Very straightforward single infusion mash with an underlet and stand for 90min. One could probably shorten it to 60min with all the 6-row in the recipe. A 90 min will suffice to ensure that no raw corn-like flavors carry over to the finished product.

Fermentation, Conditioning & Serving
A warm fermentation added a little spicy note to the beer which was done fermenting in about 4 days. It was then only cask condition for about a week which would have definitely left this beer with some elbows and a ‘raw’ character. Carbonation at around 1.9 vol and served within two weeks.

Gyling & Blending
There were two beers made from this mash. The stronger XX and the weaker X(5H). This mash was broken down into 3 different gyles. The third gyle (the return) was not hopped and not dosed with sugar as can be see by the gravity (1.002). Use water for this gyle. All the sugar and caramel goes equally into each of the first two gyles as does the hop charges. The hopping is equally divided based on the volume of the gyle and the total hopping rate as indicated and added at the times shown above. The volumes are gal, liters, bbls and hL’s as indicated per column.

XX

5gal

19L

10bbl

10hL

G1 - vol

4.70

17.86

9.40

9.40

G1 - grav

1.044

1.044

1.044

1.044

G1 - BU

20

20

20

20

G2 - vol

0.00

0.00

0.00

0.00

G2 - grav

1.033

1.033

1.033

1.033

G2 - BU

21

21

21

21

G3 - vol

0.30

1.14

0.60

0.60

G3 - grav

1.000

1.000

1.000

1.000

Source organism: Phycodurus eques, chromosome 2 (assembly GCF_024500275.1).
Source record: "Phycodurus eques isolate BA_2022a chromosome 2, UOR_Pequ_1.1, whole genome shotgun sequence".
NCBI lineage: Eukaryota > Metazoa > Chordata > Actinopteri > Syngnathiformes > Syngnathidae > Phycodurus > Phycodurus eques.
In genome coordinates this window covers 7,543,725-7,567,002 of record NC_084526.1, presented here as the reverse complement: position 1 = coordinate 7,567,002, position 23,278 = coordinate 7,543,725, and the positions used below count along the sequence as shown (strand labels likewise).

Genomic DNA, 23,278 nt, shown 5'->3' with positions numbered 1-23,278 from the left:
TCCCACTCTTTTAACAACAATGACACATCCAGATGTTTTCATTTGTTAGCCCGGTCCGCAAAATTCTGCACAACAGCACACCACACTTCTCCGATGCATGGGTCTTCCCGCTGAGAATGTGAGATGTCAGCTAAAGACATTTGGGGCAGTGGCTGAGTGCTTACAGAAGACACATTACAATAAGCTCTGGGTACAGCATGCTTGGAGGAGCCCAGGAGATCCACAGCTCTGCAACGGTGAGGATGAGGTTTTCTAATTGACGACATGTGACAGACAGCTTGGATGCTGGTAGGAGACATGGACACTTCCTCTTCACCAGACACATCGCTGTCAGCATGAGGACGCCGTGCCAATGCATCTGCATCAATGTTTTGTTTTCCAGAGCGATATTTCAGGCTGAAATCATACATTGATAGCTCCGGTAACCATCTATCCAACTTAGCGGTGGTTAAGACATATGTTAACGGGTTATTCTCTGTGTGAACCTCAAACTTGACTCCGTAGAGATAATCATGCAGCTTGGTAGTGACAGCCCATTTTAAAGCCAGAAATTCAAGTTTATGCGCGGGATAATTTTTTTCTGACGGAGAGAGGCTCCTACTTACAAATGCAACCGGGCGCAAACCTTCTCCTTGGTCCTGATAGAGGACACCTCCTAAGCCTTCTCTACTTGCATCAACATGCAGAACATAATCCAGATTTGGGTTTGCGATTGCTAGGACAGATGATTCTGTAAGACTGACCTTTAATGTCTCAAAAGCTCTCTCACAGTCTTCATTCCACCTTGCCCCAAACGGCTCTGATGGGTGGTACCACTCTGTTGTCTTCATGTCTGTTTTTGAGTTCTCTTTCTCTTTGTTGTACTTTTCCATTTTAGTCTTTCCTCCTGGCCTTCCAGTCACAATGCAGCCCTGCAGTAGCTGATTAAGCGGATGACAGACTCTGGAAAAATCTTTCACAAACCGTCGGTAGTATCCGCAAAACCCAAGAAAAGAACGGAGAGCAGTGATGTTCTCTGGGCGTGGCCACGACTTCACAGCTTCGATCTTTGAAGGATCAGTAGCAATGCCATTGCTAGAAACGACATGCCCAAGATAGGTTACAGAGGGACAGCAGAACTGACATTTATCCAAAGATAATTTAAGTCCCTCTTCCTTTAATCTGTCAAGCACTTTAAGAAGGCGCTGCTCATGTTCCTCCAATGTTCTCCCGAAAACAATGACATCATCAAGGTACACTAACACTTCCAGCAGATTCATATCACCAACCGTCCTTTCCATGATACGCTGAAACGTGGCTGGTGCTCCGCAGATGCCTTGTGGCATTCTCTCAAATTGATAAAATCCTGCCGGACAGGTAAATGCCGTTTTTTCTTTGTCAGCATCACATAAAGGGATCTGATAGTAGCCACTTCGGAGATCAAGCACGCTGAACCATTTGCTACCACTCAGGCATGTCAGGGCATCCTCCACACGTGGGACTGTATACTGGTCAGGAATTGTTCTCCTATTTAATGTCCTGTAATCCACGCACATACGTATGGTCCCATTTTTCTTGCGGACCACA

G3 - BU

0

0

0

0

Hopping

0.97oz/gal

7.26g/L

1.88lb/bbl

0.73kg/hL

Totals

OG 1.041

FG 1.007

BU 18.8

Abv 4.5%

5H

5gal

19L

10bbl

10hL

G1 - vol

0.00

0.00

0.00

0.00

G1 - grav

1.044

1.044

1.044

1.044

G1 - BU

20

20

20

20

G2 - vol

4.65

17.67

9.30

9.30

G2 - grav

1.033

1.033

1.033

1.033

G2 - BU

21

21

21

21

G3 - vol

0.35

1.33

0.70

0.70

G3 - grav

1.000

1.000

1.000

1.000

G3 - BU

0

0

0

0

Hopping

0.97oz/gal

7.26g/L

1.88lb/bbl

0.73kg/hL

Totals

OG 1.031

FG 1.005

BU 19.5

Abv 3.3%

10 comments:

Ed said...

Before the text appears I get lots of this:

Mike said...

Very easy to read. What is carmel color?

Kristen England said...

Just that. caramel colorant. They have specific stuff used for breweries but the baking stuff works extremely well. In Europa its called E150. You'll see in on crappy dark lagers.

Google it. Its very cheap.

First Stater said...

I knew there was a reason I bought 2 pounds of Hallertau hops. I like the format, easy to read and everything needed to brew is easy to find.

Any idea of publication date or are you going to blame Kristen again for the holdup?

Kristen England said...

FYI - this is the stuff I'm talking about. Works very well.


http://www.kingarthurflour.com/shop/items/powdered-caramel-color-25-oz

Adrian said...

Do you find the colorant has any influence on the flavor of the beer?

Kristen England said...

Adrian,

It should not. Thats the idea at least. THis is the company I use:
http://www.caramel.com

There are a lot more in the UK than here in the states. Just whatever you do, don't use Gravy browning. :)


First Starter,

The hold up is 10000% my fault. Life got in the way. Blame me.

Matt Price said...

Which hops would work best for this? Hallertauer is pretty vague. You mention the Alsace region, which would really be Hallertau hops right? Strisselspalt seems to be the most common hops grown in Alsace, and I have Hersbrucker on hand which would be a good sub for this variety. Any thoughts?

Ron Pattinson said...

Matt, if I've picked out the right iteration of this beer in my records, the orginal had these hops:

85 lbs Alsace
118 Sonomas
59 Oregons

So about 2 to 1 US to Alsace.

Ron Pattinson said...

Matt,

it is possible I've just picked the wrong photo of XX when I looked just now. But it would be very unusal to have only one type of hops in the beer of this period.